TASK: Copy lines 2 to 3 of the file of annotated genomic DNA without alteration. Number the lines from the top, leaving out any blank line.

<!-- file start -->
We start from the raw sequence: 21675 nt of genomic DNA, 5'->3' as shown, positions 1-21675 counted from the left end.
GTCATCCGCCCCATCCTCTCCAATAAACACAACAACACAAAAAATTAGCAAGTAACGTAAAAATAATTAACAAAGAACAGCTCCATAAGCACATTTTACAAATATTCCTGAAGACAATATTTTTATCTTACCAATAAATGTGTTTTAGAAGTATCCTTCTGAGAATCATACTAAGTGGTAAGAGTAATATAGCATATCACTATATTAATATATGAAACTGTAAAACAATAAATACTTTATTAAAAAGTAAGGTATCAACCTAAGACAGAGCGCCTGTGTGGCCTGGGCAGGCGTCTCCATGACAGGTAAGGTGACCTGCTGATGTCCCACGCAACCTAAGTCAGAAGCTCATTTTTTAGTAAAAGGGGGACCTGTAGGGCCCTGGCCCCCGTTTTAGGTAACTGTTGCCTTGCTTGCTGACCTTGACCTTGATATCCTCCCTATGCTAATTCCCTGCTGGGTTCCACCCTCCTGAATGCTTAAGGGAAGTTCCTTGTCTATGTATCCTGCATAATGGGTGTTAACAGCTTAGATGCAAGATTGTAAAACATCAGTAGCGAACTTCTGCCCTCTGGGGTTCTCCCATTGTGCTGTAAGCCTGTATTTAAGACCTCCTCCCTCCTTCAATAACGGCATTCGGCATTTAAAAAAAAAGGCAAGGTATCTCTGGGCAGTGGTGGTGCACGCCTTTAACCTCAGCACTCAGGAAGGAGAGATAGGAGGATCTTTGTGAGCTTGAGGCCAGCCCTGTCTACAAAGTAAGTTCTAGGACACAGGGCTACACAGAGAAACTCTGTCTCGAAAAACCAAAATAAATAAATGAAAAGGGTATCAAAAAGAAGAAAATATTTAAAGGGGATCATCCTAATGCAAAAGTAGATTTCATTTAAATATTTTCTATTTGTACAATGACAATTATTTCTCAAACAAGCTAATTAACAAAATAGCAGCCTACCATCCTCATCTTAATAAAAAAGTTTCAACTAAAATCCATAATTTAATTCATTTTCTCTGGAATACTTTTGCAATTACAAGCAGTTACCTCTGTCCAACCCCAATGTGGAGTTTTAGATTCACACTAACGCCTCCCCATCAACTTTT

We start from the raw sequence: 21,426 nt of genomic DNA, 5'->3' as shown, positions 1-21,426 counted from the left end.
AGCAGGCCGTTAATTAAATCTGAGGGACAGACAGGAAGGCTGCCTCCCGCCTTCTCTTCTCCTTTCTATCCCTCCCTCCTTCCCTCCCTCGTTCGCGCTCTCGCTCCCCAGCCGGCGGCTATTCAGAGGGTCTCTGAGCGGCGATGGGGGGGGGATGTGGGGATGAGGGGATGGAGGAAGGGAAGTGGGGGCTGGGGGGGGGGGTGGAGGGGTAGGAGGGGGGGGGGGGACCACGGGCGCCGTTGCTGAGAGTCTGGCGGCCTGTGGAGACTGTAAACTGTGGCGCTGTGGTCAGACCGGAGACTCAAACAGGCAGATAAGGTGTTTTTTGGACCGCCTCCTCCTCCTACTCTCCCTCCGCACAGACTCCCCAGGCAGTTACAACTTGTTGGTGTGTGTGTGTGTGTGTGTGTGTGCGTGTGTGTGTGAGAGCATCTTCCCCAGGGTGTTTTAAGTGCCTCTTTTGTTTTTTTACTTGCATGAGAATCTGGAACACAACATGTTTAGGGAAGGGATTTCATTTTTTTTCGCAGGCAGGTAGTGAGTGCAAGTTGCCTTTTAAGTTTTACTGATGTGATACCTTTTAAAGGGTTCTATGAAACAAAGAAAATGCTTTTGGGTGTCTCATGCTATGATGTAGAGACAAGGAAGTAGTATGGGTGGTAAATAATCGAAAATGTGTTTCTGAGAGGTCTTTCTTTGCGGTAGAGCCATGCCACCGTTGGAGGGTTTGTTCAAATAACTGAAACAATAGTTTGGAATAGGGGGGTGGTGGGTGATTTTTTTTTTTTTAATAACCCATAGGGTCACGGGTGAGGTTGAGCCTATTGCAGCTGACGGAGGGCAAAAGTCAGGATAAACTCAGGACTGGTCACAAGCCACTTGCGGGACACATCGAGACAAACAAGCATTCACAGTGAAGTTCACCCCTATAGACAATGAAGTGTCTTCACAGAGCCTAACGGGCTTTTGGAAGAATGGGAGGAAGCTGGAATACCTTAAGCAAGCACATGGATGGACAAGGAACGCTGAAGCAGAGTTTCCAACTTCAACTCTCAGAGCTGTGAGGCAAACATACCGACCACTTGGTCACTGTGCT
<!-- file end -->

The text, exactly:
GTCATCCGCCCCATCCTCTCCAATAAACACAACAACACAAAAAATTAGCAAGTAACGTAAAAATAATTAACAAAGAACAGCTCCATAAGCACATTTTACAAATATTCCTGAAGACAATATTTTTATCTTACCAATAAATGTGTTTTAGAAGTATCCTTCTGAGAATCATACTAAGTGGTAAGAGTAATATAGCATATCACTATATTAATATATGAAACTGTAAAACAATAAATACTTTATTAAAAAGTAAGGTATCAACCTAAGACAGAGCGCCTGTGTGGCCTGGGCAGGCGTCTCCATGACAGGTAAGGTGACCTGCTGATGTCCCACGCAACCTAAGTCAGAAGCTCATTTTTTAGTAAAAGGGGGACCTGTAGGGCCCTGGCCCCCGTTTTAGGTAACTGTTGCCTTGCTTGCTGACCTTGACCTTGATATCCTCCCTATGCTAATTCCCTGCTGGGTTCCACCCTCCTGAATGCTTAAGGGAAGTTCCTTGTCTATGTATCCTGCATAATGGGTGTTAACAGCTTAGATGCAAGATTGTAAAACATCAGTAGCGAACTTCTGCCCTCTGGGGTTCTCCCATTGTGCTGTAAGCCTGTATTTAAGACCTCCTCCCTCCTTCAATAACGGCATTCGGCATTTAAAAAAAAAGGCAAGGTATCTCTGGGCAGTGGTGGTGCACGCCTTTAACCTCAGCACTCAGGAAGGAGAGATAGGAGGATCTTTGTGAGCTTGAGGCCAGCCCTGTCTACAAAGTAAGTTCTAGGACACAGGGCTACACAGAGAAACTCTGTCTCGAAAAACCAAAATAAATAAATGAAAAGGGTATCAAAAAGAAGAAAATATTTAAAGGGGATCATCCTAATGCAAAAGTAGATTTCATTTAAATATTTTCTATTTGTACAATGACAATTATTTCTCAAACAAGCTAATTAACAAAATAGCAGCCTACCATCCTCATCTTAATAAAAAAGTTTCAACTAAAATCCATAATTTAATTCATTTTCTCTGGAATACTTTTGCAATTACAAGCAGTTACCTCTGTCCAACCCCAATGTGGAGTTTTAGATTCACACTAACGCCTCCCCATCAACTTTT

We start from the raw sequence: 21,426 nt of genomic DNA, 5'->3' as shown, positions 1-21,426 counted from the left end.